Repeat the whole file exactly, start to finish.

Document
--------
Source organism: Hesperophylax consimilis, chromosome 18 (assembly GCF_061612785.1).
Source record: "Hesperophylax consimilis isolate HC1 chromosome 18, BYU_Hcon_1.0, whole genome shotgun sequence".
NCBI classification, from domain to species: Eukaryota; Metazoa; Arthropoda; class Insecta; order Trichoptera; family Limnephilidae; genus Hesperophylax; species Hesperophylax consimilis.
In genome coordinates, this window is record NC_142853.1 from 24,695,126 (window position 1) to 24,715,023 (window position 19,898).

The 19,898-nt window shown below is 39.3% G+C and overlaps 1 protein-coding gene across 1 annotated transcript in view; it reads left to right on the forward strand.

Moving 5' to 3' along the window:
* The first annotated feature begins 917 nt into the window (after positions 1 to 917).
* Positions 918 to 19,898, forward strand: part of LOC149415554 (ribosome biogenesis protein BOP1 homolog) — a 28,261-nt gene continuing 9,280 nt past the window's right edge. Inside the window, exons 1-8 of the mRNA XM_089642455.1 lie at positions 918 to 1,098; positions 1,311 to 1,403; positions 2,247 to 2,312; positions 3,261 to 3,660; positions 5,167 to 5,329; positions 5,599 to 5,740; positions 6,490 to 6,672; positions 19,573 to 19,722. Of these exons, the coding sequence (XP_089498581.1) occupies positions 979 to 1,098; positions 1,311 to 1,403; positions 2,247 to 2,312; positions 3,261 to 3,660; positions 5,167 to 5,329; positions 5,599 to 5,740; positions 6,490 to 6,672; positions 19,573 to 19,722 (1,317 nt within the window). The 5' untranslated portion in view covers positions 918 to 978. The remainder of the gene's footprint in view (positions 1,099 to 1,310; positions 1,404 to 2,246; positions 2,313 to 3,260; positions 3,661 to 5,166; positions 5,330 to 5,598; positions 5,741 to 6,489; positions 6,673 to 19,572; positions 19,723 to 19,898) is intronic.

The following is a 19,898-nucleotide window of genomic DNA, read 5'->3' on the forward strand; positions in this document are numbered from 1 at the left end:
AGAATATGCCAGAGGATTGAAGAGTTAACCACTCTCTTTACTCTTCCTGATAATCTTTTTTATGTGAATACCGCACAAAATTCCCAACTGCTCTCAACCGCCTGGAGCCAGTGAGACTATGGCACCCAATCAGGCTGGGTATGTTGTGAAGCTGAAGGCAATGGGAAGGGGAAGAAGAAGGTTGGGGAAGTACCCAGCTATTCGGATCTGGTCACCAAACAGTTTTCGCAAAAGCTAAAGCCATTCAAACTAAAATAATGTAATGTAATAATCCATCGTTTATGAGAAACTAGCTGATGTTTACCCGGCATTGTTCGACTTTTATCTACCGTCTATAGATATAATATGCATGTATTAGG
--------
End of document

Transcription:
Source organism: Hesperophylax consimilis, chromosome 18 (assembly GCF_061612785.1).
Source record: "Hesperophylax consimilis isolate HC1 chromosome 18, BYU_Hcon_1.0, whole genome shotgun sequence".
NCBI classification, from domain to species: Eukaryota; Metazoa; Arthropoda; class Insecta; order Trichoptera; family Limnephilidae; genus Hesperophylax; species Hesperophylax consimilis.
In genome coordinates, this window is record NC_142853.1 from 24,695,126 (window position 1) to 24,715,023 (window position 19,898).

The 19,898-nt window shown below is 39.3% G+C and overlaps 1 protein-coding gene across 1 annotated transcript in view; it reads left to right on the forward strand.

Moving 5' to 3' along the window:
* The first annotated feature begins 917 nt into the window (after positions 1 to 917).
* Positions 918 to 19,898, forward strand: part of LOC149415554 (ribosome biogenesis protein BOP1 homolog) — a 28,261-nt gene continuing 9,280 nt past the window's right edge. Inside the window, exons 1-8 of the mRNA XM_089642455.1 lie at positions 918 to 1,098; positions 1,311 to 1,403; positions 2,247 to 2,312; positions 3,261 to 3,660; positions 5,167 to 5,329; positions 5,599 to 5,740; positions 6,490 to 6,672; positions 19,573 to 19,722. Of these exons, the coding sequence (XP_089498581.1) occupies positions 979 to 1,098; positions 1,311 to 1,403; positions 2,247 to 2,312; positions 3,261 to 3,660; positions 5,167 to 5,329; positions 5,599 to 5,740; positions 6,490 to 6,672; positions 19,573 to 19,722 (1,317 nt within the window). The 5' untranslated portion in view covers positions 918 to 978. The remainder of the gene's footprint in view (positions 1,099 to 1,310; positions 1,404 to 2,246; positions 2,313 to 3,260; positions 3,661 to 5,166; positions 5,330 to 5,598; positions 5,741 to 6,489; positions 6,673 to 19,572; positions 19,723 to 19,898) is intronic.

The following is a 19,898-nucleotide window of genomic DNA, read 5'->3' on the forward strand; positions in this document are numbered from 1 at the left end:
AGAATATGCCAGAGGATTGAAGAGTTAACCACTCTCTTTACTCTTCCTGATAATCTTTTTTATGTGAATACCGCACAAAATTCCCAACTGCTCTCAACCGCCTGGAGCCAGTGAGACTATGGCACCCAATCAGGCTGGGTATGTTGTGAAGCTGAAGGCAATGGGAAGGGGAAGAAGAAGGTTGGGGAAGTACCCAGCTATTCGGATCTGGTCACCAAACAGTTTTCGCAAAAGCTAAAGCCATTCAAACTAAAATAATGTAATGTAATAATCCATCGTTTATGAGAAACTAGCTGATGTTTACCCGGCATTGTTCGACTTTTATCTACCGTCTATAGATATAATATGCATGTATTAGG